Tag Archives: prison

It’s no Disney World, but it still draws a lot of business

federal prison gated community

Hi readers.   Thanks for coming by.

A lot of you have probably never been to a federal prison, so I thought you might enjoy seeing one of our more famous local attractions.   A lot of people come here to see it and decide to stay a while.  It seems almost majestic to me, but of course I have a biased view, being a resident of the town.

People come from all over the country to see this place and hobnob with like minded residents.

Of course, there are five, or more prisons in this community [nobody seems sure] including one other federal one.   In addition to providing food and shelter for hundreds, maybe thousands of individuals, it’s a source of employment for multitudes.   In my coffee group meeting twice a month at the Council on Aging more than a fourth of the 20+ old guys who attend are retired from prison careers.    Interestingly, no long-time released inmates are part of the group.

Five gated communities in a single small urban environment might seem a lot for those accustomed to Santa Fe, Santa Barbara, or Tuscon.   But around here it feels just about right.    After all, there’d be no place for all those inmates to stay if we had fewer gated communities.

Old Jules

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Gun Hill Road and Orange is somethingorother Black

Hi readers.  Jeanne doesn’t watch movies much but someone told her I might enjoy some made-for-Netflix movie about women in a prison facility.  Which I figured what the hell, might as well try it.  Which I did.  I’ve been known to watch and enjoy a chick flick and if the chicks are all in prison it might still be interesting.

Orange Is the New Black

2013-2014TV-MASeason 2 Now Available A dozen Emmy Award nominations went to this acclaimed comedy drama series including Outstanding Comedy Series, Outstanding Writing and Outstanding Lead Actress for star Taylor Schilling. A crime she committed in her youthful past sends Piper Chapman (Schilling) to a women’s prison, where she trades her comfortable New York life for one of unexpected camaraderie and conflict in an eccentric group of fellow inmates.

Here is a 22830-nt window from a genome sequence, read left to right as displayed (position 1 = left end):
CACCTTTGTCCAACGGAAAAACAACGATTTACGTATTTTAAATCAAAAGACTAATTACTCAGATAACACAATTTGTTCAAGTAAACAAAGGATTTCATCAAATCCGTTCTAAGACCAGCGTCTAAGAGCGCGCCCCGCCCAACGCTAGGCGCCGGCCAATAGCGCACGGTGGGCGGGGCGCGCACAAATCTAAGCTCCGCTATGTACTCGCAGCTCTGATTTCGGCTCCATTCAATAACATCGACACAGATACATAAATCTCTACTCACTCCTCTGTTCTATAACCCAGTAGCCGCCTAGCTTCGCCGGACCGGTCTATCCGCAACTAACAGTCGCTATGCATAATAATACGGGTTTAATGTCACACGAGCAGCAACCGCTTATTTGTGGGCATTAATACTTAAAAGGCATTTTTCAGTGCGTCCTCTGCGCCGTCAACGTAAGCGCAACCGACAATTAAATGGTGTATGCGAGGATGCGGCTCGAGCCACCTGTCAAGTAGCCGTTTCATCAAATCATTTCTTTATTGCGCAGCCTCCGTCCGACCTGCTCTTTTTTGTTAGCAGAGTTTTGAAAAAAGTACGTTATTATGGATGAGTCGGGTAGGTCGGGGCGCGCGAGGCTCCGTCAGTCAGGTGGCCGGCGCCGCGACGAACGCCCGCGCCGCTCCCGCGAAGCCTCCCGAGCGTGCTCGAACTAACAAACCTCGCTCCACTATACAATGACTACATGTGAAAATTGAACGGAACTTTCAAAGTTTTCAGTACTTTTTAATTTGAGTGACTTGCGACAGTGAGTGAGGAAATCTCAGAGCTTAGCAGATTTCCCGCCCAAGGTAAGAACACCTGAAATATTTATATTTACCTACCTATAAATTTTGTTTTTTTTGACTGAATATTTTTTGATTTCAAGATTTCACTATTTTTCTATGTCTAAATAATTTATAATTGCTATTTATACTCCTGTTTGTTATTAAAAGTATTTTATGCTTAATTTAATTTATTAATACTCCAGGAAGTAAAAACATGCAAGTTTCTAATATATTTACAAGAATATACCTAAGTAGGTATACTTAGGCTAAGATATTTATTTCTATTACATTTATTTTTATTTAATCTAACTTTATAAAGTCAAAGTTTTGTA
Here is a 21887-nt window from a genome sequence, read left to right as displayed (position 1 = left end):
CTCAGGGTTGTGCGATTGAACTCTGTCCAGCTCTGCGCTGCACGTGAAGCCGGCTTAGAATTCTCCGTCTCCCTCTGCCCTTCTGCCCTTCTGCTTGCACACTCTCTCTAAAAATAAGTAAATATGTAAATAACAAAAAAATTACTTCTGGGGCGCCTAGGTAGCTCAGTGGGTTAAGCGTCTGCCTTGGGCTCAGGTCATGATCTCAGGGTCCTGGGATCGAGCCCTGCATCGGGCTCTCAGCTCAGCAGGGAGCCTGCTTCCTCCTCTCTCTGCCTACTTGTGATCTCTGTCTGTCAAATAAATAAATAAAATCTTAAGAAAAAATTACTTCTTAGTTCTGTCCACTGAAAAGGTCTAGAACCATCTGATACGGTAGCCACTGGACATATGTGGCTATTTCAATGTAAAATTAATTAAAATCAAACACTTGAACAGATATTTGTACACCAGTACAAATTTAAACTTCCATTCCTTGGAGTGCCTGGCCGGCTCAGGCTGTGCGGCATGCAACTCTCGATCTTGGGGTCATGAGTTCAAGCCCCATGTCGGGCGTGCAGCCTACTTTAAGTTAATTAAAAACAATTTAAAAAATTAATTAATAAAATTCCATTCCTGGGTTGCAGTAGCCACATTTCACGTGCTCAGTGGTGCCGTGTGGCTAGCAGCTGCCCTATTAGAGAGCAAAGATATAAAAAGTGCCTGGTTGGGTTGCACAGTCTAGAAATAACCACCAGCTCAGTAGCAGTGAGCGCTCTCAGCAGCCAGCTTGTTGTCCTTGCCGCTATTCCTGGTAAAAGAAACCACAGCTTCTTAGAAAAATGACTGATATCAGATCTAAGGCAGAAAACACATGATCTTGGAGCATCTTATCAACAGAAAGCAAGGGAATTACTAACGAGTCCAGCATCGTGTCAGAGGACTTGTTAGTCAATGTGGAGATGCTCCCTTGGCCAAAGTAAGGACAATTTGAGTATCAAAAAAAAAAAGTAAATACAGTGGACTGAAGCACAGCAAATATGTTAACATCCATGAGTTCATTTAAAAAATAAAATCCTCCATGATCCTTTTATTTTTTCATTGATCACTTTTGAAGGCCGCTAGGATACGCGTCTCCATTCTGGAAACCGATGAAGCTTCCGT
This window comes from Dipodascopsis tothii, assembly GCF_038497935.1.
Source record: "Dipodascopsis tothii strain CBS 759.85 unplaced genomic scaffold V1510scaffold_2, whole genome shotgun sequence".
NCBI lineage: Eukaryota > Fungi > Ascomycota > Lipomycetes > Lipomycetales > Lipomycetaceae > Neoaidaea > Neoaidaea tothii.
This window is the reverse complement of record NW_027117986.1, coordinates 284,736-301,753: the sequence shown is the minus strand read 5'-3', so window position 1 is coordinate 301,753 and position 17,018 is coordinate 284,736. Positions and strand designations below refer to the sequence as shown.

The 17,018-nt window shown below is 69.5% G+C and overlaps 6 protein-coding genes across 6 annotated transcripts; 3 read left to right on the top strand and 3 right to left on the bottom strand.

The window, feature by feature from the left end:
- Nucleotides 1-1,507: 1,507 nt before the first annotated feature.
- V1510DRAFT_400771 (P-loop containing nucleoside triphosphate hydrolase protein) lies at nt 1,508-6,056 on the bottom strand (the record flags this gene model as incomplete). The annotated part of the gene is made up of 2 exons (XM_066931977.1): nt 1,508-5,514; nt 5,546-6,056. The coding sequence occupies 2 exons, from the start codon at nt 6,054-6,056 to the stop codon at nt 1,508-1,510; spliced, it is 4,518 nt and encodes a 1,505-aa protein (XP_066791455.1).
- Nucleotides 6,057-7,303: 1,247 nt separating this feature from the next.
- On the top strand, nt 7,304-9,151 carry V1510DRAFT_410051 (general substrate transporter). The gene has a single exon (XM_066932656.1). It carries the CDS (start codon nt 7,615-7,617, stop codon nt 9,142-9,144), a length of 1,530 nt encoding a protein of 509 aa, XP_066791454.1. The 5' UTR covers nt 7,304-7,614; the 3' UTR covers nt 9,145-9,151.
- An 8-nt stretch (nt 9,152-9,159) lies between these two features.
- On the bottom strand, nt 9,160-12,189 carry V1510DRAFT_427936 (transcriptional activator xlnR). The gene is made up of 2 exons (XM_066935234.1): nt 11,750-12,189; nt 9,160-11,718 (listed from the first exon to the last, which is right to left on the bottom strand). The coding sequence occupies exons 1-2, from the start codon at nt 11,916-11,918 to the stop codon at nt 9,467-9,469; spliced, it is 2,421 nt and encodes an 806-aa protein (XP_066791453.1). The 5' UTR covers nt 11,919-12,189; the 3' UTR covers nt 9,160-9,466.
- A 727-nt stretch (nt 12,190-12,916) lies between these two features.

Fact is when I worked in Santa Fe with the Emergency Management Bureau we had some female prisoners working in our offices for a while, cleaning up and polishing our non body parts.  But they started stealing so much when nobody was looking it became too much a pain in the ass to have them around.

Then, in Grants, when I was working for the motel.  We had some female prisoners cleaning the rooms for a while.  But they began selling sexual favors to anyone who’d pay, began screwing the motel manager until he was too exhausted to allow them around anymore.  The regular female employees who usually filled his sexual needs began feeling neglected.  So Orange whatchallit got my attention briefly.

I skipped over all the lingering chickflickisms, the slow motion leading-up-to-sex scenes, the flashbacks of flashbacks of flashbacks.  The titillating leading-up-to lesbian stuff I also found I could skip past.

Which left approximately 10 minutes of viewing pleasure for this episode of Orange is somethingorother.

But Netflix, because I’d watched it, recommended Gun Hill Road.

Gun Hill Road 2011 R 86 minutes Enrique returns home from three years in prison to find his wife is a virtual stranger and his son is in the throes of a sexual identity crisis. More Info Starring: Esai Morales, Judy Reyes Director: Rashaad Ernesto Green

A decent sort of guy gets out of the slammer and finds his wife is on the rebound from an affair.  Handles it fairly well.  Gets a job.  Handles it less well when he discovers his eldest son is one of those other kinds of guys.  Wears sexy female attire and whatnot.